ESP8266 Memory Usage

debugGlen Cook has just made a neat little utility for checking the amount of RAM in Eclipse projects…  here’s the output – and there’s a link below – contact Glen, not me for more info.

Part of the problem of working with new processors – is understanding what is being used and where.  I look forward to seeing a visual version of this with used RAM, FLASH etc. and showing what’s used and what’s left. It would not be the first time I’ve run out of RAM.

Also linked to on my ESP8266 Facebook page.

Does anyone know the significance of the IRAM (initialised RAM) as in one project I’m down to 800 bytes – while having 38K of general RAM left.

10 thoughts on “ESP8266 Memory Usage

  1. Downloaded it, no instructions!

    I tried to work it out from your screenshot, no joy. I compiled 2 of the espressif examples, hello_world and esphttpd, and no objdump or app.out files to be found 😦

      • Hi Glen Thanks for your input.

        I have found the app.out file in the hello_word build folder, and httpd.out in the esphttpd build folder.
        BUT no signs of any form of dump file, other than the one in the xtensa folder.

  2. SOrry Glen, I did think of moving the lot to one of my hosted WordPress setups which has much better commenting than this crap – but I’d lose all my Google street cred.

  3. OK, the top line of the app requires the location of the objdump tool, click on the text box and browse to the location of the tool. This location will be remembered between restarts, and should never change. This xtensa tool is used for creating the data in order to determine the memory map of your code.

    The second line of the tool requires the location of the app.out file, this will be in a different directory for each project. It wont change location for a project though.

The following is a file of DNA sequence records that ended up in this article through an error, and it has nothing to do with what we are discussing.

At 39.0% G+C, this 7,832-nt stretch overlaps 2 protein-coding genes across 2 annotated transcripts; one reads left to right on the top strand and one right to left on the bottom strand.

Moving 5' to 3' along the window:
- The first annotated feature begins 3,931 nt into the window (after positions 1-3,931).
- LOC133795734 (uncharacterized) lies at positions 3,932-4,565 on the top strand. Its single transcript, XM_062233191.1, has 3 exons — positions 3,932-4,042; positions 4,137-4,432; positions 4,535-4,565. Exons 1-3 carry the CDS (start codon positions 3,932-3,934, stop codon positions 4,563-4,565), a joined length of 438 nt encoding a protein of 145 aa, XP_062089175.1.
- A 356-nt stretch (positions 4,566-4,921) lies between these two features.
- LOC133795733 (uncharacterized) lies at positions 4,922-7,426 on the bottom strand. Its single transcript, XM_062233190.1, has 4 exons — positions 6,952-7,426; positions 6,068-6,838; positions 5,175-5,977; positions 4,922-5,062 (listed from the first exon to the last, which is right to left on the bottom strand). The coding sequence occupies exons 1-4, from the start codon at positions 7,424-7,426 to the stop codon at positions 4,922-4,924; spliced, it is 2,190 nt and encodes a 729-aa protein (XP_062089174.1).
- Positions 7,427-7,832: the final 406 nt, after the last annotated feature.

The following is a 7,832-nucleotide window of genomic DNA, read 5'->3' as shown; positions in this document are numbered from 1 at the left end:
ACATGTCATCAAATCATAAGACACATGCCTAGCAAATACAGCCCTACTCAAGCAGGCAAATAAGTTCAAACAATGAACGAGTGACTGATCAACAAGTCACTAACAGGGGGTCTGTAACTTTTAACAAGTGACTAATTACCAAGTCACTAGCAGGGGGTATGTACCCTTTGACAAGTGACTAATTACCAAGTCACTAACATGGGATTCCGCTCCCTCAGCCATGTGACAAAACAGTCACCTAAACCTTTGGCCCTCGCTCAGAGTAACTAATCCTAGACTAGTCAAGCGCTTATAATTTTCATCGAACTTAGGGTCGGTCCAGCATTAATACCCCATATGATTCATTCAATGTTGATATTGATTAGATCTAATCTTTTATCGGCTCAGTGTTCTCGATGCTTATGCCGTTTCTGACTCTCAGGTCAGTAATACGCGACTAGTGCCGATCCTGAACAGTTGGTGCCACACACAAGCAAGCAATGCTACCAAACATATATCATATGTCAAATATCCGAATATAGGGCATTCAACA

Pressing the process button will use the tool you’ve located in the top text box (this wont change) to extract information from the file in the second text box, and display the information on the screen.

    The ESP8266 has 96k of user ram, and the layout of this ram is described in the first 3 lines of the output.

    The text (IRAM – Instruction ram) section is a 32k block of memory that will contain cached parts of your program. A function is placed into the cache by prepending the ICACHE_FLASH_ATTR to a function. Cached functions run 12x faster than non cached functions (generally).

    The last section irom0_text is the data that is stored on the SPI flash chip, and is pulled off as and when needed. Program code in this section is 12x slower than code in the IRAM section.

    Apparently the irom0_text section is dynamically cached to speed things up, but it cannot be relied upon to always be running in the cache memory.

    • Hi Glen

      Thanks for a comprehensive reply.

      When I selected the xtensa objdump tool it all worked 🙂

      Hopefully this conversation will help other see the light.



  4. Well Glen’s tool has already made it possible for me to see some light – as it were. I’m messing with the MQTT code and the lack of an output buffer is severely hampering my efforts – thanks to using Greggs tool and compiling the code with a large RAM buffer I see I’m making a minimal dint in the RAM – that gives me the confidence to go ahead and develop a rotary output buffer for topics and messages. Tha’ts not to say it will work – it’s just to say I’m now daft enough to try.

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